"There is nothing covered up that will not be revealed or hidden that will not be made known. So then, whatever you say in the dark will be heard in the light and what you've whispered in the ear in secret rooms will be proclaimed on the housetops."
Luke 12:2, 3
Jesus said these words nearly 2,000 years before Facebook, Twitter, blogging, texting, sexting, YouTube or even the telephone! And nearly 1,000 years before Jesus, the author of Ecclesiastes said, " ... in your inner thoughts don't curse a king and in your bed chamber don't curse a rich man, because a bird of the air will carry the sound, and a winged creature will relate the words" (Ecclesiastes 10:20).
It happens all the time, and with electronic media nothing that is said (or printed or texted or tweeted) goes unheard or unread. It's almost as if these Scriptures were speaking of our age.
A star of a popular TV reality show is suspended because of remarks in a magazine interview that were considered homophobic and racist. A celebrity tweets remarks considered racist and thoughtless while in flight and before she lands she is attacked by the news media. It seems to be a continual problem -- celebrities, politicians, sports stars make comments considered by the word police to be racist, sexist, homophobic, xenophobic, bullying, or who knows what else. And then these (sometimes) are followed by the necessary confessions, excuses and expressions of regret.
At the risk of having my words condemned as being construed as belonging in one or more of the above offensive categories, I must confess that my usual initial reaction to the indignant tsk-tsks is to simply say "Get over it! People are stupid and they're going to say stupid things."
I long ago came to realize that original stupidity is one aspect of original sin! Jesus' brother James said, "For we all stumble in many ways; if anyone doesn't stumble in his speech, he's a perfect man, able to bridle his whole body" (James 3:2). And James wasn't talking about a speech impediment; he was talking about abusive and/or offensive speech, as the rest of the passage makes clear. (I have yet to meet "a perfect man.") As James tells us, we are all guilty of saying things that cause offense. And I suspect that we often do so out of ignorance of how hurtful our speech is.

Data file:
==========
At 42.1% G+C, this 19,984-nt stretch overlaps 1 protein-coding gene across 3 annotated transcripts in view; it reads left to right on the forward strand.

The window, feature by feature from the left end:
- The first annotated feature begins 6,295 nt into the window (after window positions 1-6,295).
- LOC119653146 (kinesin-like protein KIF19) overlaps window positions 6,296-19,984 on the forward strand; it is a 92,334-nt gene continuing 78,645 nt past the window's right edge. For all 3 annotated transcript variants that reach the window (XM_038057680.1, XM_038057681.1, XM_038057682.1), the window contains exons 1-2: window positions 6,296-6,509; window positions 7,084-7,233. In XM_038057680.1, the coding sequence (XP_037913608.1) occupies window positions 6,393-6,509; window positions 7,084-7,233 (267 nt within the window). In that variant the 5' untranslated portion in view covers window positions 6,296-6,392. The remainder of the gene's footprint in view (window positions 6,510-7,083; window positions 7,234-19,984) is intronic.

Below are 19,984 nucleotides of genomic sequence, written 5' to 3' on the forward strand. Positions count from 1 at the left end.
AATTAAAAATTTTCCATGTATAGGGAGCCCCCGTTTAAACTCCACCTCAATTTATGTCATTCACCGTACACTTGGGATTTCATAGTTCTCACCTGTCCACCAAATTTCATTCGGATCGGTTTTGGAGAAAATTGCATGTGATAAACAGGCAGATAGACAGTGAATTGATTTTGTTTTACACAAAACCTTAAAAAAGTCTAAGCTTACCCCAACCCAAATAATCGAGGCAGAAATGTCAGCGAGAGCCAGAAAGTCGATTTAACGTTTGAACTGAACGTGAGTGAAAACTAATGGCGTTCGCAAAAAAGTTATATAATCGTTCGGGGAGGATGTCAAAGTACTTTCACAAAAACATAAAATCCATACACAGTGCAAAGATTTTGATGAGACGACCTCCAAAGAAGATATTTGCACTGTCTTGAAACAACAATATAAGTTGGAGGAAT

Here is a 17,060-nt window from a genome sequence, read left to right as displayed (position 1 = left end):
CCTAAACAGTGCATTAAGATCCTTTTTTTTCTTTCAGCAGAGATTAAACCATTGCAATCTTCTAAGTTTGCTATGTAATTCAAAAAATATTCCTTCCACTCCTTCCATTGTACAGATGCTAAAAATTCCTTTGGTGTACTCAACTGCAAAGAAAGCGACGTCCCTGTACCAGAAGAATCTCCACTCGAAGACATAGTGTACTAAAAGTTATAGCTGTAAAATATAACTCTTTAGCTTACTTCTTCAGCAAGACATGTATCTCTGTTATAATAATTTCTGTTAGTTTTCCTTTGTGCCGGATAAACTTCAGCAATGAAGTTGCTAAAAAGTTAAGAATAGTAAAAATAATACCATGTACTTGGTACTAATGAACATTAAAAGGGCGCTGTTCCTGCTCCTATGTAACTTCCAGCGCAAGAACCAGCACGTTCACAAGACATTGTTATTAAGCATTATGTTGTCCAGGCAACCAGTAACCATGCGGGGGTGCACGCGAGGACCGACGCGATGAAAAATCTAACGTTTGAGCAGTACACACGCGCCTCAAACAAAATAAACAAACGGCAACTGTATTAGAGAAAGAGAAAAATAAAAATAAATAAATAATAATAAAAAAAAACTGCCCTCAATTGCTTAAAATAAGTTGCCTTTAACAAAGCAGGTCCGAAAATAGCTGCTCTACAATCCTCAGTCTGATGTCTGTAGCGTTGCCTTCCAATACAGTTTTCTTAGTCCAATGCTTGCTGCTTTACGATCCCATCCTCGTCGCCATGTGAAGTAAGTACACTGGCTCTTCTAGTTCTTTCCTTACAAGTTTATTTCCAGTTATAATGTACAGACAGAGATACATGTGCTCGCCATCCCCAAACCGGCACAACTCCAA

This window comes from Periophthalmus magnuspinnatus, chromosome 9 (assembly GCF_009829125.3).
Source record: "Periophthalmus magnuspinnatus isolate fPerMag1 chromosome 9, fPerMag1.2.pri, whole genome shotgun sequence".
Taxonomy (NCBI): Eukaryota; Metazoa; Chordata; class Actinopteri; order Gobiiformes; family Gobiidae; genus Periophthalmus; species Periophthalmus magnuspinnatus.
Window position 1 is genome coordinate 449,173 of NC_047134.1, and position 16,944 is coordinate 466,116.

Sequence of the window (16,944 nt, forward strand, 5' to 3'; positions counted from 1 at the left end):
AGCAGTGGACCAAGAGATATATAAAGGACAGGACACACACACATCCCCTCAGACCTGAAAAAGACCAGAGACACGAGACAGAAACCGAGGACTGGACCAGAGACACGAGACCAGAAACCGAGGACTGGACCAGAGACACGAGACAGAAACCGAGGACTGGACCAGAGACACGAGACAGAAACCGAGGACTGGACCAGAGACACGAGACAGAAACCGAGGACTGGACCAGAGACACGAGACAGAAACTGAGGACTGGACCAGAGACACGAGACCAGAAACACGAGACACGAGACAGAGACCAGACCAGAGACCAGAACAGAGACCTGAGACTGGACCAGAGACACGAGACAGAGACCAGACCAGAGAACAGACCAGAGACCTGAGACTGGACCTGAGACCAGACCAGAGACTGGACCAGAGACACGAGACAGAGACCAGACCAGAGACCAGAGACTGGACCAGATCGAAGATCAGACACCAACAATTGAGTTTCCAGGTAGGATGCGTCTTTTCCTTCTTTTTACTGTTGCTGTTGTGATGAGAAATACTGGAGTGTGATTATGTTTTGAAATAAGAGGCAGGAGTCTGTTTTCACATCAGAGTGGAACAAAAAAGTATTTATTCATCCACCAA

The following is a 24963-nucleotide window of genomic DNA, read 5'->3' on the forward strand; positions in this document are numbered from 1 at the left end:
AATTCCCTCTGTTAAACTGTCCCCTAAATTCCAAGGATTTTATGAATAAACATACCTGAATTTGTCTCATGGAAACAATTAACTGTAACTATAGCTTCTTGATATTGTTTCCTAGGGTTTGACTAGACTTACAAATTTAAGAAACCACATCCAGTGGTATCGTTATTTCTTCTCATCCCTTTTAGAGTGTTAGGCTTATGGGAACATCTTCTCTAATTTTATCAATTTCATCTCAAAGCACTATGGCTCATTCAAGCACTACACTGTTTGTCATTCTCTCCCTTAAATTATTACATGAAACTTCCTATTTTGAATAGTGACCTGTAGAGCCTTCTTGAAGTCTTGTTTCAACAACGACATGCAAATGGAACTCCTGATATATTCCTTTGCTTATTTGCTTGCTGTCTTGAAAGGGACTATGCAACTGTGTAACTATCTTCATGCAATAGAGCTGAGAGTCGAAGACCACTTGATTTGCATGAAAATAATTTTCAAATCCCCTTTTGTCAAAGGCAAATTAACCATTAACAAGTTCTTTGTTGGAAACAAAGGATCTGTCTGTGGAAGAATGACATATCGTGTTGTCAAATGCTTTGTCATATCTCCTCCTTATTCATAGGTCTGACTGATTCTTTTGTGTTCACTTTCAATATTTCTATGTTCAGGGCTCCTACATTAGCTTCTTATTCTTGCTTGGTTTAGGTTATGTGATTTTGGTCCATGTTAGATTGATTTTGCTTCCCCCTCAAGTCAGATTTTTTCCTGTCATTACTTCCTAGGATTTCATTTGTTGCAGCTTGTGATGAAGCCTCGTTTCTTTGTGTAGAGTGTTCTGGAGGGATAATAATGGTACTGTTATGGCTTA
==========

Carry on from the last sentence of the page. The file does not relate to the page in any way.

But it is also true that what we say really expresses what we think or believe. Jesus said that " ... out of the abundance of the heart (one's) mouth speaks" (Luke 6:45). If I am interpreting this saying correctly, it's telling me that when someone blurts out offensive words (though he may utter without thinking) he is expressing what is really in his mind. So if I utter racist or bullying remarks, they are an expression of my own inner racist or bully, and if I shout, "Damn you!" at someone who cuts me off on the freeway, I really am desirous of his damnation.
I think the greater lesson to be taken from seeing and hearing well-known people saying offensive things, is to recognize that we who claim to be followers of Jesus are also capable of offense. We need to watch our speech and we need to watch our thoughts. We need to recognize that every word we say has consequences and to treat every word as if immediately on leaving our mouths it would be heard by all. That applies as well, if not even more, to words written, texted, tweeted, e-mailed or posted on Facebook or blog.
"Don't let any nasty word come out of your mouth, only that which is good for building up according to the need, so that if may give grace to the hearers" (Ephesians 6:23).
"But sexual immorality and impurity and any greed should not even be named among you, as is fitting to saints -- or filthiness or stupid talk or crude sarcasm which are unfitting -- but rather thanksgiving" (Ephesians 5:3, 4).